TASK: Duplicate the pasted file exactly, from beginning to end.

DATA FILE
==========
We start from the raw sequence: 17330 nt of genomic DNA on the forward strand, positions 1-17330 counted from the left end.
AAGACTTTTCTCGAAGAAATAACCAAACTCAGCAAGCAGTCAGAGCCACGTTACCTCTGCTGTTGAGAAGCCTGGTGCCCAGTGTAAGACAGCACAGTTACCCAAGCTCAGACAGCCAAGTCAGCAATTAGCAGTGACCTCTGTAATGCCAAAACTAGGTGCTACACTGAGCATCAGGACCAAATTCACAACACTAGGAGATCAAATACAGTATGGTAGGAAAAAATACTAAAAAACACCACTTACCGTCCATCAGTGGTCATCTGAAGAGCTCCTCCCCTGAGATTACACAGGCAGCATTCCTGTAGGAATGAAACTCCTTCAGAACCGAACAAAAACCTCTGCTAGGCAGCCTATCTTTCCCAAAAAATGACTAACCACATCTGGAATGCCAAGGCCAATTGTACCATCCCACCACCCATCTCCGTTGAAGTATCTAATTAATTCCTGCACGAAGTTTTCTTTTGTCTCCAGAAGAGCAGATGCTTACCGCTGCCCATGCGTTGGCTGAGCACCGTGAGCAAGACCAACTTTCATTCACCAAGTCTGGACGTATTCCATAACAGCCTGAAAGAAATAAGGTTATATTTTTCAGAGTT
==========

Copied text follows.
We start from the raw sequence: 17330 nt of genomic DNA on the forward strand, positions 1-17330 counted from the left end.
AAGACTTTTCTCGAAGAAATAACCAAACTCAGCAAGCAGTCAGAGCCACGTTACCTCTGCTGTTGAGAAGCCTGGTGCCCAGTGTAAGACAGCACAGTTACCCAAGCTCAGACAGCCAAGTCAGCAATTAGCAGTGACCTCTGTAATGCCAAAACTAGGTGCTACACTGAGCATCAGGACCAAATTCACAACACTAGGAGATCAAATACAGTATGGTAGGAAAAAATACTAAAAAACACCACTTACCGTCCATCAGTGGTCATCTGAAGAGCTCCTCCCCTGAGATTACACAGGCAGCATTCCTGTAGGAATGAAACTCCTTCAGAACCGAACAAAAACCTCTGCTAGGCAGCCTATCTTTCCCAAAAAATGACTAACCACATCTGGAATGCCAAGGCCAATTGTACCATCCCACCACCCATCTCCGTTGAAGTATCTAATTAATTCCTGCACGAAGTTTTCTTTTGTCTCCAGAAGAGCAGATGCTTACCGCTGCCCATGCGTTGGCTGAGCACCGTGAGCAAGACCAACTTTCATTCACCAAGTCTGGACGTATTCCATAACAGCCTGAAAGAAATAAGGTTATATTTTTCAGAGTT